Connecticut took a small step toward economic recovery in May, recovering about 10% of jobs lost the previous month after COVID-19 shutdown orders and restrictions took effect.
The state Department of Labor reported the addition of 25,800 jobs to the state's payrolls, with the unemployment rate at a "severely underestimated" 9.4%.
May's employment report also revised the historic April losses from 266,300 to 269,200—more than double the jobs lost in the 2008-2010 recession.
CBIA president and CEO Joe Brennan said the May report highlights the widespread economic damage from the coronavirus pandemic.
"That speaks to the breadth of the damage the pandemic is doing to our economy and the impact it is having on hundreds of thousands of Connecticut residents and families," Brennan said.
He added that the May report likely did not reflect the full impact of the state's May 20 first phase reopening, given the timing of data collection.
"It was encouraging to see gains, however modest, in the leisure and hospitality, trade, services, and manufacturing sectors," he said.
"However, several sectors, including the key financial activities sector, posted additional losses."
Connecticut has lost 259,500 jobs (-15.3%) through the first five months of the year, with employment falling to 1,434,000—the lowest in more than two decades.
Most of the year's declines were in the private sector. Government employment, down 28,600 this year, includes the state's two casinos, which reopened the first week of June after closing March 17.
The labor department blamed data collection challenges for the reported unemployment rate. Officials believe the actual rate, which was 3.4% in March, is "in the 19% range."
DOL has received 632,000 unemployment claims since mid-March.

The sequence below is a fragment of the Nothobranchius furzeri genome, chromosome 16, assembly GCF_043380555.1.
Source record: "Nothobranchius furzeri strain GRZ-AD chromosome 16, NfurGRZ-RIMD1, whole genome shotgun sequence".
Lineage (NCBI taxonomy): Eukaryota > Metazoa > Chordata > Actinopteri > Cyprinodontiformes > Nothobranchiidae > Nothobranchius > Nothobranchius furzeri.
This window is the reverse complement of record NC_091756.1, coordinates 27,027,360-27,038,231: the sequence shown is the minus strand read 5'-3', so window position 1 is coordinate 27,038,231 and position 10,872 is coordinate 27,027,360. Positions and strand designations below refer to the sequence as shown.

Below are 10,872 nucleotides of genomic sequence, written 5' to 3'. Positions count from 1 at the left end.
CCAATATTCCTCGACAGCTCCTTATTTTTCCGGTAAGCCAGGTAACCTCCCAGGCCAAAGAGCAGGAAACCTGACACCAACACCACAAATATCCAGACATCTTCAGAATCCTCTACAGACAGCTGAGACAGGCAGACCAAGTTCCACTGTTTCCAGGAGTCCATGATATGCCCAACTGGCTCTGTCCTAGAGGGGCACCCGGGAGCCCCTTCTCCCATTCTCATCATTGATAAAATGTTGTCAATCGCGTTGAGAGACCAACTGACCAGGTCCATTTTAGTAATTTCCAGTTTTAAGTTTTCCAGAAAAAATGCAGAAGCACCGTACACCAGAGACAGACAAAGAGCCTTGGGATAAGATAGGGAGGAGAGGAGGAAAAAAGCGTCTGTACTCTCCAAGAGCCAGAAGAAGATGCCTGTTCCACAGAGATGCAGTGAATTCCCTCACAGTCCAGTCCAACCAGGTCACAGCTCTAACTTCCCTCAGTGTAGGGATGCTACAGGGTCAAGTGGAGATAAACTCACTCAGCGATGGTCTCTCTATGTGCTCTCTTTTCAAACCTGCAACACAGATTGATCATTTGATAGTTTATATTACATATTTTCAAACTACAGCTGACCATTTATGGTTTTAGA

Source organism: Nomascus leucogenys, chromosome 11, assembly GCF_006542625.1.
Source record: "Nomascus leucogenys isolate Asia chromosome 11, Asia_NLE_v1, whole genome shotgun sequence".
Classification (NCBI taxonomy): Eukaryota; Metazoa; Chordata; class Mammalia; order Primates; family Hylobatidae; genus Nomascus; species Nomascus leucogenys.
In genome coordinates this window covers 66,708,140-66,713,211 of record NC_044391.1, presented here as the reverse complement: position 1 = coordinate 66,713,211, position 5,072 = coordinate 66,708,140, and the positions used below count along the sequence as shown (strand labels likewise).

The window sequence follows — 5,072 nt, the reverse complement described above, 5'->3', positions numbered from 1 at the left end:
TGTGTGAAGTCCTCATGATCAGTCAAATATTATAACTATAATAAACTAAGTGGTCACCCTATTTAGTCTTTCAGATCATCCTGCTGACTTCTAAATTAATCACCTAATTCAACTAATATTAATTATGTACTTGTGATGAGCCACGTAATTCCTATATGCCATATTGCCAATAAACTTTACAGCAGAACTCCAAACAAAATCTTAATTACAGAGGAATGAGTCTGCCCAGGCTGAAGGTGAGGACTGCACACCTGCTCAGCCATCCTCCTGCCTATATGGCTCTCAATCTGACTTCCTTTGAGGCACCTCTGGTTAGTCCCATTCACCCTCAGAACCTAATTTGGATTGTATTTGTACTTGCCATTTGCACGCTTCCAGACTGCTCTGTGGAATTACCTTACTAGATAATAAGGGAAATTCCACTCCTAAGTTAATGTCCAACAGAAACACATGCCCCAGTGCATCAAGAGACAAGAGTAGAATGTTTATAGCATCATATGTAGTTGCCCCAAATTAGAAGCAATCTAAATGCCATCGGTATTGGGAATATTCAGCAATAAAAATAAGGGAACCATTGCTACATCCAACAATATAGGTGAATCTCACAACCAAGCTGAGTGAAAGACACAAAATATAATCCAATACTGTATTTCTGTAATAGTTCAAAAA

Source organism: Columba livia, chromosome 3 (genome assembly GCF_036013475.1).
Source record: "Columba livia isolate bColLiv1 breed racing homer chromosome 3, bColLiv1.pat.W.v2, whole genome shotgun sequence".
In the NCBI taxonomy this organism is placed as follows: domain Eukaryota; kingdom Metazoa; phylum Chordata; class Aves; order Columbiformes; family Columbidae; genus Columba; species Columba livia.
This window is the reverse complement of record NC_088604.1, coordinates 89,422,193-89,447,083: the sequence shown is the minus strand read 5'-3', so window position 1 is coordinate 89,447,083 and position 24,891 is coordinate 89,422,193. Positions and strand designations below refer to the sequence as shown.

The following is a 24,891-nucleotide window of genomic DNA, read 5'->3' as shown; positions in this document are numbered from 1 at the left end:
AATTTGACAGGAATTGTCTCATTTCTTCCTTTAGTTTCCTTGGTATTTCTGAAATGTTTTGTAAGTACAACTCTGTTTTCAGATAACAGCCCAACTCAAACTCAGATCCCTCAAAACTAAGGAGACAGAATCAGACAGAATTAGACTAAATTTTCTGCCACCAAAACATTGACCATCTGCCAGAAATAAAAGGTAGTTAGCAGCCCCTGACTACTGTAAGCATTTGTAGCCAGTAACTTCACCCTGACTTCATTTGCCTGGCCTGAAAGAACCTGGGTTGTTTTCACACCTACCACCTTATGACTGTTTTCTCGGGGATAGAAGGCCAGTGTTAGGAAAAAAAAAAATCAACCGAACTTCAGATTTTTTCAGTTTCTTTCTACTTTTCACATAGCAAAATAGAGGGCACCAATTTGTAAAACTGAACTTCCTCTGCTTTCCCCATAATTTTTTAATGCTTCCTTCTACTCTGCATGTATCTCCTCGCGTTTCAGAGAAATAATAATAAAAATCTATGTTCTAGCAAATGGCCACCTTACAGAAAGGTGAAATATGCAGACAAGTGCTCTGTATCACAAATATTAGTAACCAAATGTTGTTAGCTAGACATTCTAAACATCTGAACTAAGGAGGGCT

Unemployment in the six New England states ranges from 9.3% in Maine to 16.3% in Massachusetts and Rhode Island. The U.S. jobless rate is 13.3%.
Brennan repeated a call for greater collaboration between the private and public sectors to both mitigate the pandemic's impact and drive job growth.
"If we don't change our thinking and adopt new approaches, many of these jobs may never return to Connecticut," he said.
"That means focusing on promoting and driving private sector growth by adopting policy measures that will incentivize investment and job creation."
Sectors, Labor Markets
Seven of the state's 10 industry sectors posted gains in May, led by leisure and hospitality, which added 9,400 jobs or 13.4%. The sector has lost 76,500 jobs this year, the most of any industry.
Trade, transportation, and utilities recovered 5,100 jobs (2.1%), followed by other services (4,700; 11.5%), educational and health services (4,600; 1.6%), professional and business services (3,400; 1.7%), construction (3,300; 6.5%), and manufacturing (2,400; 1.6%).
The government sector lost 4,700 jobs (-2.2%) last month. Information dropped 1,300 (-4.4%) and financial activities declined 1,100 positions (-0.9%).
Five of the state's major labor market gained jobs in May, led by Hartford-West Hartford-East Hartford with a gain of 9,200 (1.8%).
Danbury added 3,200 jobs (5.1%), followed by Norwich-New London-Westerly (3,000; 3.2%), New Haven (2,600; 1.1%), and Bridgeport-Stamford-Norwalk (2,100; 0.6%).
Waterbury lost 200 jobs last month (-0.4%).